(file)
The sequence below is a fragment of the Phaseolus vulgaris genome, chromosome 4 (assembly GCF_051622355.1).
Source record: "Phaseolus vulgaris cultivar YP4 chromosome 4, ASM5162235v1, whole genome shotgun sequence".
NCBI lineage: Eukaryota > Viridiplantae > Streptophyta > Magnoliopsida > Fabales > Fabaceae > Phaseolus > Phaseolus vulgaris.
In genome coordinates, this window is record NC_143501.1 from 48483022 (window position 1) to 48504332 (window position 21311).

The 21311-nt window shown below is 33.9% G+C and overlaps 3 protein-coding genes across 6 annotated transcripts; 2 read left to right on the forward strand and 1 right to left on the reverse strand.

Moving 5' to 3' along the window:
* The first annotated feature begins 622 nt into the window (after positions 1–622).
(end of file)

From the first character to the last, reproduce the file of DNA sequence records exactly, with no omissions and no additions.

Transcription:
The sequence below is a fragment of the Phaseolus vulgaris genome, chromosome 4 (assembly GCF_051622355.1).
Source record: "Phaseolus vulgaris cultivar YP4 chromosome 4, ASM5162235v1, whole genome shotgun sequence".
NCBI lineage: Eukaryota > Viridiplantae > Streptophyta > Magnoliopsida > Fabales > Fabaceae > Phaseolus > Phaseolus vulgaris.
In genome coordinates, this window is record NC_143501.1 from 48483022 (window position 1) to 48504332 (window position 21311).

The 21311-nt window shown below is 33.9% G+C and overlaps 3 protein-coding genes across 6 annotated transcripts; 2 read left to right on the forward strand and 1 right to left on the reverse strand.

Moving 5' to 3' along the window:
* The first annotated feature begins 622 nt into the window (after positions 1–622).